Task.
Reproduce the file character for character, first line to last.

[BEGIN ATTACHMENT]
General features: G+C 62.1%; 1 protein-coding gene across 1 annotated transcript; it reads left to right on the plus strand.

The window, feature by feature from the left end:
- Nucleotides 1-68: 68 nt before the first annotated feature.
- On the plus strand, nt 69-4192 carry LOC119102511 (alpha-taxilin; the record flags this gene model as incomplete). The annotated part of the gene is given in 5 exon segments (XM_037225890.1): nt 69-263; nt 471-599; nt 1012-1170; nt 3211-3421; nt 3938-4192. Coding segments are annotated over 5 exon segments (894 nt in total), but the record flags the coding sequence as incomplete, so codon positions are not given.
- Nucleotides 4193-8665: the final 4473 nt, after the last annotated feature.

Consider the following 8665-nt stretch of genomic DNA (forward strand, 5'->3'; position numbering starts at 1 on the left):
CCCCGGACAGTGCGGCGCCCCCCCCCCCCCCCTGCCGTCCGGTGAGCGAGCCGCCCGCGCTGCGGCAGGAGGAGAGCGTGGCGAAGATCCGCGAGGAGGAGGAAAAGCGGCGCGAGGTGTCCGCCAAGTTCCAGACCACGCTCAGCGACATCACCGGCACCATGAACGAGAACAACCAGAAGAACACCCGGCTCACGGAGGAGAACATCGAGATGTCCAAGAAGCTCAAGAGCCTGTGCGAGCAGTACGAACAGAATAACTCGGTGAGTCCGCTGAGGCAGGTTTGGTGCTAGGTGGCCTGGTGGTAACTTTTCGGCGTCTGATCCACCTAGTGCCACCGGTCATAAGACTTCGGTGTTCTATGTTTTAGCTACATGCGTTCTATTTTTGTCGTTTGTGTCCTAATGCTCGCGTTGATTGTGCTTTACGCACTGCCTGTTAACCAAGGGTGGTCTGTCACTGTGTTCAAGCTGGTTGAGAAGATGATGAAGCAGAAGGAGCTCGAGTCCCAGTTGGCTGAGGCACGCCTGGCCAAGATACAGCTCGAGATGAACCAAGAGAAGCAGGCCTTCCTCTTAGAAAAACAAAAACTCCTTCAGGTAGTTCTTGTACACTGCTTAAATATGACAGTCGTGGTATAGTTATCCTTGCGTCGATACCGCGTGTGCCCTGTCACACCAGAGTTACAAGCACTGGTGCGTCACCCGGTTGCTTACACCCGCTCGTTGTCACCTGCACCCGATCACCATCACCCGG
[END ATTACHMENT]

General features: G+C 62.1%; 1 protein-coding gene across 1 annotated transcript; it reads left to right on the plus strand.

The window, feature by feature from the left end:
- Nucleotides 1-68: 68 nt before the first annotated feature.
- On the plus strand, nt 69-4192 carry LOC119102511 (alpha-taxilin; the record flags this gene model as incomplete). The annotated part of the gene is given in 5 exon segments (XM_037225890.1): nt 69-263; nt 471-599; nt 1012-1170; nt 3211-3421; nt 3938-4192. Coding segments are annotated over 5 exon segments (894 nt in total), but the record flags the coding sequence as incomplete, so codon positions are not given.
- Nucleotides 4193-8665: the final 4473 nt, after the last annotated feature.

Consider the following 8665-nt stretch of genomic DNA (forward strand, 5'->3'; position numbering starts at 1 on the left):
CCCCGGACAGTGCGGCGCCCCCCCCCCCCCCCTGCCGTCCGGTGAGCGAGCCGCCCGCGCTGCGGCAGGAGGAGAGCGTGGCGAAGATCCGCGAGGAGGAGGAAAAGCGGCGCGAGGTGTCCGCCAAGTTCCAGACCACGCTCAGCGACATCACCGGCACCATGAACGAGAACAACCAGAAGAACACCCGGCTCACGGAGGAGAACATCGAGATGTCCAAGAAGCTCAAGAGCCTGTGCGAGCAGTACGAACAGAATAACTCGGTGAGTCCGCTGAGGCAGGTTTGGTGCTAGGTGGCCTGGTGGTAACTTTTCGGCGTCTGATCCACCTAGTGCCACCGGTCATAAGACTTCGGTGTTCTATGTTTTAGCTACATGCGTTCTATTTTTGTCGTTTGTGTCCTAATGCTCGCGTTGATTGTGCTTTACGCACTGCCTGTTAACCAAGGGTGGTCTGTCACTGTGTTCAAGCTGGTTGAGAAGATGATGAAGCAGAAGGAGCTCGAGTCCCAGTTGGCTGAGGCACGCCTGGCCAAGATACAGCTCGAGATGAACCAAGAGAAGCAGGCCTTCCTCTTAGAAAAACAAAAACTCCTTCAGGTAGTTCTTGTACACTGCTTAAATATGACAGTCGTGGTATAGTTATCCTTGCGTCGATACCGCGTGTGCCCTGTCACACCAGAGTTACAAGCACTGGTGCGTCACCCGGTTGCTTACACCCGCTCGTTGTCACCTGCACCCGATCACCATCACCCGG